Sait Darboe, a former soldier of The Gambia National Army, has given a detail account of the 11 November 1994 attempted coup and the fate of the soldiers that were accused of plotting it.
Darboe, who appeared as a witness to the Truth, Reconciliation and Reparations Commission yesterday, said that the group of soldiers led by Lt Basirou Barrow were planning a coup against the AFPRC junta on the 11 November 1994. Their plot to attack and seized the State House was leaked to the junta by a mole, Buba Jammeh aka Kanilai, who had infiltrated the group.
The junta was brutal in putting down the coup and the subsequent massacre of the alleged plotters was one of the darkest chapters of the Jammeh era.
The former soldier gave an eyewitness account of the brutality that ensued on that eventful day and the summary execution of the coup plotters without trial or due process. He told the commission that he heard Lt Sabally, the vice chairman of the junta, said to his soldiers “if anyone is involved let them be killed.”
Darboe said all the soldiers with the exception of Lt Basirou Barrow, Lt Dot Faal and Sergeant Fafa Nyang were taken to the Brikama firing range were they were executed in the presence of the AFPRC Junta leaders. The remains of the soldiers were taken to Yundum Barracks and buried in a mass grave.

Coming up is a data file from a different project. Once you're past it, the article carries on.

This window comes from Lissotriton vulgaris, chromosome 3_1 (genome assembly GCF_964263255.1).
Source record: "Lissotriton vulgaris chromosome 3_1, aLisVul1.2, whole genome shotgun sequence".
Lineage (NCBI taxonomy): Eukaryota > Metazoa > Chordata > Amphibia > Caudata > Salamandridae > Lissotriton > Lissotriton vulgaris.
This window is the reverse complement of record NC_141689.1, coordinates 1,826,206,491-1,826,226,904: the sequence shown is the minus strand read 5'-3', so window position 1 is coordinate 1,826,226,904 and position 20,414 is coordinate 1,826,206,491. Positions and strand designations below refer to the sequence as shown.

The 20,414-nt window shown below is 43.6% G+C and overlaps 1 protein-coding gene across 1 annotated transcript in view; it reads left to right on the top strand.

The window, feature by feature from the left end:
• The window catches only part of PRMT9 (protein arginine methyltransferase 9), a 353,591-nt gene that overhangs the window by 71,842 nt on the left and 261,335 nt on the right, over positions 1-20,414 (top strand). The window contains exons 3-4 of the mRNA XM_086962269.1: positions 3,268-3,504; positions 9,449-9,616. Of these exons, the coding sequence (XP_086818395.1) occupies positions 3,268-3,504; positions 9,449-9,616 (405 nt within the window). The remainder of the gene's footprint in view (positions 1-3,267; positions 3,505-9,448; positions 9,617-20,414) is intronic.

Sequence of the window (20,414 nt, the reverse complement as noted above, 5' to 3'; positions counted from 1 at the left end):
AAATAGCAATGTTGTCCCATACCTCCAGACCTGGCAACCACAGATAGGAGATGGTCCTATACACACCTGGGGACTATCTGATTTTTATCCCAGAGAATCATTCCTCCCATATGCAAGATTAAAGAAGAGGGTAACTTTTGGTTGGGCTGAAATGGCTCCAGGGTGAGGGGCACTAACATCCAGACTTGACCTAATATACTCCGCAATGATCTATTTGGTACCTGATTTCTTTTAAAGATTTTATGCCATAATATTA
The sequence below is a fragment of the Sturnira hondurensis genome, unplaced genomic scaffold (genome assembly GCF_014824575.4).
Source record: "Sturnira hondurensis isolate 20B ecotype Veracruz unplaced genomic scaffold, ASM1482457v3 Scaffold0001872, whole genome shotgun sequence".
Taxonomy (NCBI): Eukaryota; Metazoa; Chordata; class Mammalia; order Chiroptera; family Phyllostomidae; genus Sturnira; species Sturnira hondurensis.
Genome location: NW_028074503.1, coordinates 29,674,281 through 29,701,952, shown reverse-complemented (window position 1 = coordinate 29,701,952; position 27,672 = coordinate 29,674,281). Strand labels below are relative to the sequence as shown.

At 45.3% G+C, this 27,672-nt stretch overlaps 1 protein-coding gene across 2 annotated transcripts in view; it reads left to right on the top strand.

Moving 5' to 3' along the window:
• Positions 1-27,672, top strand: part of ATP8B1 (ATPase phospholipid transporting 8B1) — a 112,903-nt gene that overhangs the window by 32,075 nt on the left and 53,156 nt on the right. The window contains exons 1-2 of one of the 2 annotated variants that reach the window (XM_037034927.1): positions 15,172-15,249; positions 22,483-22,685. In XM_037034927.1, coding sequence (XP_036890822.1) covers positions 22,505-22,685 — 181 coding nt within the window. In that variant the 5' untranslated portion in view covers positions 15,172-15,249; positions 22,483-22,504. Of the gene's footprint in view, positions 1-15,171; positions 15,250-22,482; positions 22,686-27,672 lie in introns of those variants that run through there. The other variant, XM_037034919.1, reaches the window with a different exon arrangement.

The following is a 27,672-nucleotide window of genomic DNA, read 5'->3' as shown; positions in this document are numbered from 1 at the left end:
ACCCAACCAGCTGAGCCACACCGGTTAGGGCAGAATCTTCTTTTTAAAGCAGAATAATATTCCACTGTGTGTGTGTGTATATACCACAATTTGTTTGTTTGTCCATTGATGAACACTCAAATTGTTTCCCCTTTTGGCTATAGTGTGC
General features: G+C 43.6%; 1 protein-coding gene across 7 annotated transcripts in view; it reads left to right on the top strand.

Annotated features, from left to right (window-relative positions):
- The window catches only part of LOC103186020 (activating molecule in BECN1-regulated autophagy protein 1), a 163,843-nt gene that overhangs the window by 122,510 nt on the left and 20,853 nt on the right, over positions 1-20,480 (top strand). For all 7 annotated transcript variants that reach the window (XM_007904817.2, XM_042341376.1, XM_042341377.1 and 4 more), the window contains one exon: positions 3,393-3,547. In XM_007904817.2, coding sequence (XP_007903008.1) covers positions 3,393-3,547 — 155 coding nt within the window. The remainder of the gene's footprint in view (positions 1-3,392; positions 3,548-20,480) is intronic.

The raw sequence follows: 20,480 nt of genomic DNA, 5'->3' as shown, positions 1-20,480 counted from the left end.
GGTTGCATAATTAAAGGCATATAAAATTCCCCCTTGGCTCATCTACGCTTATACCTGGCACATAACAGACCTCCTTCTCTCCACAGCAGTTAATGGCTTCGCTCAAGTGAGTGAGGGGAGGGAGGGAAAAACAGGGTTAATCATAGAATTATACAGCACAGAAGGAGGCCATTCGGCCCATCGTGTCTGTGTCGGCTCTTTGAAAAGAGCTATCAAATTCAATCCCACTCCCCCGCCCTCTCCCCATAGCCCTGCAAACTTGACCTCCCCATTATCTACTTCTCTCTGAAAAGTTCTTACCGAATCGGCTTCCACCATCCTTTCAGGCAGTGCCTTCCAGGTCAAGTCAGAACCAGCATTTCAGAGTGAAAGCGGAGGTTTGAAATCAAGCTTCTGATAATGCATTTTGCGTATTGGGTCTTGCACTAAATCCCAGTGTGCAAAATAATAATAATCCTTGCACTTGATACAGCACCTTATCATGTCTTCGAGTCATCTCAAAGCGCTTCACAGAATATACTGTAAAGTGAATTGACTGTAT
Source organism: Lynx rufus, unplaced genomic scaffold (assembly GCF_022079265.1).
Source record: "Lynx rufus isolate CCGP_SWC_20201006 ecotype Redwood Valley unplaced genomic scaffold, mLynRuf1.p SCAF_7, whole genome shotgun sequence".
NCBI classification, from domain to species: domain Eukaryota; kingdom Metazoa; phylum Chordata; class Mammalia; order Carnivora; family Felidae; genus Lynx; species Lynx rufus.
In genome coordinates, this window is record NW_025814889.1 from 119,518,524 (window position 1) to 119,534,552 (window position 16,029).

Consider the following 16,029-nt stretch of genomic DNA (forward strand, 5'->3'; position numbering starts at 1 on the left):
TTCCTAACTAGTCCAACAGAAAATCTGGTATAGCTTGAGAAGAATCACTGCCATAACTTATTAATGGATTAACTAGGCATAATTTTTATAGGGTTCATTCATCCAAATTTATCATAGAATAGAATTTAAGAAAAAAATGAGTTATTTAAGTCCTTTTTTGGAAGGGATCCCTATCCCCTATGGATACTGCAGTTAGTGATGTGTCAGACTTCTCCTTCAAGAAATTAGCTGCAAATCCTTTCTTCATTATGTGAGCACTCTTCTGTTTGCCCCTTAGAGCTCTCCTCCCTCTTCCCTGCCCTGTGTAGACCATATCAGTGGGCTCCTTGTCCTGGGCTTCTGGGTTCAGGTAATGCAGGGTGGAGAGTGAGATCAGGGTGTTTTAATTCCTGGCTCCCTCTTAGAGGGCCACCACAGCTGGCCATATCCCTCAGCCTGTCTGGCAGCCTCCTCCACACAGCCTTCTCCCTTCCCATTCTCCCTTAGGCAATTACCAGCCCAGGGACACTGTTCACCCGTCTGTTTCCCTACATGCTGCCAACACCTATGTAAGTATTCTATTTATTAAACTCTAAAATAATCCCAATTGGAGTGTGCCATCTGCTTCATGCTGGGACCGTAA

He alleged that Lt Edward Singhateh, Lt Sana Sabally, Lt Sadibou Hydara, Lt Yankuba Touray, as well as Lt Colonel Baboucarr Jatta, army commander, 2nd Lt Peter Singhateh and Lt Col Momodou Badgie, the current National Security Adviser to President Barrow, were present during the extra-judicial killings.
Darboe said Lt Basirou Barrow, Lt Dot Faal and Sergeant Fafa Nyang were killed at Yundum Barracks.
“Lt Barrow was shot dead while Lt Dot Faal was bayonetted. Their corpse were left on an open military truck. I saw the remains of Lt Barrow and Lt Dot Faal with swollen heads and bleeding from the mouths and noses.
“They were killed with bayonets and not gun shots. It was dirty killing man. The wounds were that of bayonets. I am a soldier I can tell the difference. They had a terrible death.”
Darboe said while he was viewing the corpses he heard shouting behind him. He said he saw soldiers beating Sergeant Fafa Nyang, another alleged plotter, with the butts of their guns. He named Sergeant Alaji Kanyi, Medic Lance corporal Colley and warrant officer Buba Sanyang as the soldiers who beat Sergeant Nyang to death. He said Sergeant Nyang, who was still alive despite the torture, was thrown into a shallow grave where he was stone by the named soldiers until Lance Corporal Colley “shot him dead with an AK 47.”
He gave a list of the executed soldiers on 11 November 1994 as Lt Basirou Barrow, Lt Buba Jammeh, Lt Dot Faal, Lt Gibril Saye, Lt Bakary Manneh, Corporal Camara, Buba Jammeh, Cadet Amadou Sillah, Lt Abdoulie Bah, Sergeant Fafa Nyang, Alieu Bah and Lamrana Jallow.
Darboe said he played a leading role in the 1994 coup that brought the AFPRC Junta into power. He said he was a member of the Eco-Company commanded by Captain Lai Conteh and that Lt Edward Singhateh was his platoon commander.